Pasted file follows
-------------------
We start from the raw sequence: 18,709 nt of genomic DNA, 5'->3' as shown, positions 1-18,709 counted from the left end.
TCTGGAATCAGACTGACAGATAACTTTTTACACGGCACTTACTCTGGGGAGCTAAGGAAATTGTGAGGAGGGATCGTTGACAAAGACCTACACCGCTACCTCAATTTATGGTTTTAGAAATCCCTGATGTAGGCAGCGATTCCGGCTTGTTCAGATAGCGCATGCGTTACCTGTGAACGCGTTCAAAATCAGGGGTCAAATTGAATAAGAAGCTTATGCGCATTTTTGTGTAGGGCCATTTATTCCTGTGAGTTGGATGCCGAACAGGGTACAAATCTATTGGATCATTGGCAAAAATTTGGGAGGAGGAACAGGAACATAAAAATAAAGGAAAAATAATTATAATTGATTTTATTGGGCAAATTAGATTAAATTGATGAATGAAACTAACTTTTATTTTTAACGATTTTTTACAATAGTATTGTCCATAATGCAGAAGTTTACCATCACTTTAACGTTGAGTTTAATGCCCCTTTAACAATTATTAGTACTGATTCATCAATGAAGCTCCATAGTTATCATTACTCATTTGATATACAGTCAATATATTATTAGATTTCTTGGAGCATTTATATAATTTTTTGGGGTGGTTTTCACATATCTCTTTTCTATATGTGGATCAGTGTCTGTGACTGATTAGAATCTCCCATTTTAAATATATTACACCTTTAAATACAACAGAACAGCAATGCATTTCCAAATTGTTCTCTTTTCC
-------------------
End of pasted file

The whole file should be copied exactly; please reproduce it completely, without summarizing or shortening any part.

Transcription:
We start from the raw sequence: 18,709 nt of genomic DNA, 5'->3' as shown, positions 1-18,709 counted from the left end.
TCTGGAATCAGACTGACAGATAACTTTTTACACGGCACTTACTCTGGGGAGCTAAGGAAATTGTGAGGAGGGATCGTTGACAAAGACCTACACCGCTACCTCAATTTATGGTTTTAGAAATCCCTGATGTAGGCAGCGATTCCGGCTTGTTCAGATAGCGCATGCGTTACCTGTGAACGCGTTCAAAATCAGGGGTCAAATTGAATAAGAAGCTTATGCGCATTTTTGTGTAGGGCCATTTATTCCTGTGAGTTGGATGCCGAACAGGGTACAAATCTATTGGATCATTGGCAAAAATTTGGGAGGAGGAACAGGAACATAAAAATAAAGGAAAAATAATTATAATTGATTTTATTGGGCAAATTAGATTAAATTGATGAATGAAACTAACTTTTATTTTTAACGATTTTTTACAATAGTATTGTCCATAATGCAGAAGTTTACCATCACTTTAACGTTGAGTTTAATGCCCCTTTAACAATTATTAGTACTGATTCATCAATGAAGCTCCATAGTTATCATTACTCATTTGATATACAGTCAATATATTATTAGATTTCTTGGAGCATTTATATAATTTTTTGGGGTGGTTTTCACATATCTCTTTTCTATATGTGGATCAGTGTCTGTGACTGATTAGAATCTCCCATTTTAAATATATTACACCTTTAAATACAACAGAACAGCAATGCATTTCCAAATTGTTCTCTTTTCC